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Fuel Fight The deal in the House of Representatives a week ago on a major energy bill set higher fuel economy standards, encouraged ethanol use, and rescinded tax breaks for energy companies. It also showed the limits of lobbying. When Speaker of the House Nancy Pelosi (D-Calif.) decided to put her muscle behind an agreement, last-minute visits by auto executives and months of lobbying couldn’t change her mind on key provisions � especially the rollback of tax breaks for the oil industry and renewable fuel issues. “There are a lot of aspects in the current bill that are not good for the oil and gas industry, and that needs to be modified,” says Drew Maloney of Ogilvy Government Relations, which represents Chevron, the American Petroleum Institute, and the Association of International Automobile Manufacturers. Maloney declined to discuss the firm’s strategy, but many lobbyists for energy interests say they aren’t happy with the proposed bill and don’t believe it can win approval in the Senate � much less escape a White House veto. Still, they acknowledge that they may have lost in the House. “Obviously, we’re going to continue to work with the senators… to encourage them not to just accept the bill that looks likely to come over from the House and ask them to continue to work with us to come up with a more reasonable bill,” says Andy Wright, a vice president at Dutko Worldwide and head of the firm’s energy, environment, and sustainability team. Dutko represents Duke Energy and the National Petrochemical and Refiners Association. The National Association of Manufacturers is also disappointed and has sent letters to members of Congress asking them to modify the legislation. Jay Timmons, NAM’s senior vice president for policy and government relations, says the group is lobbying key senators and continues to try and influence the legislation in the House. Energy lobbyists are also reminding rank-and-file members that their votes will have consequences, a message they want to be sure gets delivered to the House leadership. � Carrie Levine
Making New Friends Democrats Dennis Hertel, a former congressman from Michigan, and Lauri Fitz-Pegado, former assistant secretary at the Department of Commerce in the Clinton administration, will be the first two Democratic partners in the Livingston Group. The firm, founded eight years ago and led by former Louisiana Republican Rep. Bob Livingston, skews heavily Republican. But over the past year and a half, as Democrats have ascended to power in Washington, Livingston has said the firm must become bipartisan. Fitz-Pegado, also the firm’s first female and African-American partner, says, “I have always felt that this has been an open firm and embracing of other ways of thinking.” And Hertel says he’s excited to be lobbying a Democratic majority that he says “presents great business opportunities” for Livingston. The firm may bring on more Dem lobbyists, Hertel says. Hertel has been with the Livingston Group for two years and Fitz-Pegado for five; both direct practice groups. The new partnerships are effective Jan. 1. Livingston declined to disclose the percentage of the firm owned by each of the six partners, but says he has worked well with the two new partners in the past and is excited about the change. Still, “was it prompted by the new majority? Yes, it was,” he says. But “we are now a fully bipartisan firm.” � Carrie Levine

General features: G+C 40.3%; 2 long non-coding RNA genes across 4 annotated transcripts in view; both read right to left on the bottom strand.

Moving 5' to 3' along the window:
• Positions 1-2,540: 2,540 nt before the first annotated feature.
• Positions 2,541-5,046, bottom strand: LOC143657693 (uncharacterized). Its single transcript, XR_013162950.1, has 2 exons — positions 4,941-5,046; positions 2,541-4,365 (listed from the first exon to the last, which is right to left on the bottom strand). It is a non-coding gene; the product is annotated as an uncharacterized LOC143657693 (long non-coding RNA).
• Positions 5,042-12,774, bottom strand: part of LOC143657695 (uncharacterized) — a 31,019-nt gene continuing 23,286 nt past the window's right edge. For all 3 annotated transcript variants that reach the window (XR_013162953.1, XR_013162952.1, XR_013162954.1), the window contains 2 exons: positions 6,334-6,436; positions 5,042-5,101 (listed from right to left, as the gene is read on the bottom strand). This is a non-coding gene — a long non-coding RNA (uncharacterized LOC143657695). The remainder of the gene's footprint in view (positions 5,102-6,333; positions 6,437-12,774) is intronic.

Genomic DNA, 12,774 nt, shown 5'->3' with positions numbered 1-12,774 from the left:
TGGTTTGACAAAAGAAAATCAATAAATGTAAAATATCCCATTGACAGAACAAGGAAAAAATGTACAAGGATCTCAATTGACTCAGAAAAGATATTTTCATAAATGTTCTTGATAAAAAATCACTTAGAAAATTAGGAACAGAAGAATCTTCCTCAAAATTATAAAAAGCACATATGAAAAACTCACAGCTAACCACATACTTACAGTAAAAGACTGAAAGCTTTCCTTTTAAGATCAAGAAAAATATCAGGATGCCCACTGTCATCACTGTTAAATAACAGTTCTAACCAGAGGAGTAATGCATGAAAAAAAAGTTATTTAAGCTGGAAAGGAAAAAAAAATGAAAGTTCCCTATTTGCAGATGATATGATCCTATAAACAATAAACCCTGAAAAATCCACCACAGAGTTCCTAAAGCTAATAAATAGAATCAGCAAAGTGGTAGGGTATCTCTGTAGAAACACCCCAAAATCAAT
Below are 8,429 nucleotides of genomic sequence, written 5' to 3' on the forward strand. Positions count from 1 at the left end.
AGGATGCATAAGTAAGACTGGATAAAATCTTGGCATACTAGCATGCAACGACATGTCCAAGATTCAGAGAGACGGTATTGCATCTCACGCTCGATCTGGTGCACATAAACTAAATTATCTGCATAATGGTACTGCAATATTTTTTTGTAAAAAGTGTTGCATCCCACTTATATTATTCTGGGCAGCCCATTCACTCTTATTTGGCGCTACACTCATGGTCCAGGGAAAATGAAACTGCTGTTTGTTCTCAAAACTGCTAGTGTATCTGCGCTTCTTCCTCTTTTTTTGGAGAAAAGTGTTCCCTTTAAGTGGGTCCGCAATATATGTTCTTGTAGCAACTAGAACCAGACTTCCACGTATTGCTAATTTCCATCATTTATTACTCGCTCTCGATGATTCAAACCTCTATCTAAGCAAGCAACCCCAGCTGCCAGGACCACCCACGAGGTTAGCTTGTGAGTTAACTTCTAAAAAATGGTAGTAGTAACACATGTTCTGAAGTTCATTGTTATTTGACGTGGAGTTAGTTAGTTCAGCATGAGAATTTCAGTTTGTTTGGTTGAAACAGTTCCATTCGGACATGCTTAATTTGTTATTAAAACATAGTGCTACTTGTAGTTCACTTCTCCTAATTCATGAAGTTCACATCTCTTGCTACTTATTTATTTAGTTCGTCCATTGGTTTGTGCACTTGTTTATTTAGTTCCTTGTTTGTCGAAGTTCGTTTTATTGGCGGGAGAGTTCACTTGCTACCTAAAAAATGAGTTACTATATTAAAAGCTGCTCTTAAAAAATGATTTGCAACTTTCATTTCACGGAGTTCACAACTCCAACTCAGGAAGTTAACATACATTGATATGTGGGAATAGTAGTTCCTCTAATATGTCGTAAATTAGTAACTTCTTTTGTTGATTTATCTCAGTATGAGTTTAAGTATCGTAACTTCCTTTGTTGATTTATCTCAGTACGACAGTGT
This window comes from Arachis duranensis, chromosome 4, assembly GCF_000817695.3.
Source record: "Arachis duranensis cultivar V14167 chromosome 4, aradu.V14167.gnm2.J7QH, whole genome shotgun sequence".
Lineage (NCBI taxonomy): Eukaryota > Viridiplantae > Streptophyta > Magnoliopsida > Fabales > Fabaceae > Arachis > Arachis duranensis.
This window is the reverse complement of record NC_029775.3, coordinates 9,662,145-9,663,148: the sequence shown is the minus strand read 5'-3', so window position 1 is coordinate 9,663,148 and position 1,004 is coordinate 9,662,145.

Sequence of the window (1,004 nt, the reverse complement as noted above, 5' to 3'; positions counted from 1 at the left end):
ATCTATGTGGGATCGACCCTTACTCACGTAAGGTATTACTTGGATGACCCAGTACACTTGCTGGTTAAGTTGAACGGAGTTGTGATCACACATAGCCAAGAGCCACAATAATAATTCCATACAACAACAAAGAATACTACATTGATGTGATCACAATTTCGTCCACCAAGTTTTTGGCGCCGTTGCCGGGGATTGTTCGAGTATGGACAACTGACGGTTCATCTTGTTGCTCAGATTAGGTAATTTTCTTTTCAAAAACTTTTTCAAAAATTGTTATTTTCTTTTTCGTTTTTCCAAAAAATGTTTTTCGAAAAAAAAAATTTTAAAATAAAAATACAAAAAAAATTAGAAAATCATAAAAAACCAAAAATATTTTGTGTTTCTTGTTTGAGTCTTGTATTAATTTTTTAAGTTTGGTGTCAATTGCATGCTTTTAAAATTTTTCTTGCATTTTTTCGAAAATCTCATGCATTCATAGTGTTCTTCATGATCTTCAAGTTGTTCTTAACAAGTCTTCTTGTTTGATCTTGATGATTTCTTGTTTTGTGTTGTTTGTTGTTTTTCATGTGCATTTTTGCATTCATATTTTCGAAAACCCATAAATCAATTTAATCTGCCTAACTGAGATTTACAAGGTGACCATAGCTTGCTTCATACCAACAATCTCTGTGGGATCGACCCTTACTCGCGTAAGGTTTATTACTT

Fishy Business Add one more trade association to the list of those plying the halls of Congress: the open-water fish-farming industry. Last month, Jane Greaves Sargent and Richard Spees of Akerman Senterfitt registered to lobby for the Ocean Stewards Institute, a nascent trade association representing “offshore aquaculture” (think agriculture, but in the ocean, raising fish.) The association joins some established aquaculture industry voices, including the National Fisheries Institute and the National Aquaculture Association. “We’re a subset of a subset,” Spees says, adding that, while his group enjoys good relations with its larger brethren, that could change if fishing companies come to see ocean-farmed products as a threat. Environmental groups also fear the impact of offshore fish farms. Proponents of aquaculture argue that it can alleviate overfishing, and Spees says demonstrating the industry’s eco-sensitive credibility is vital to its success. “Ultimately, it will be a branding thing,” Spees says. � Jeff Horwitz

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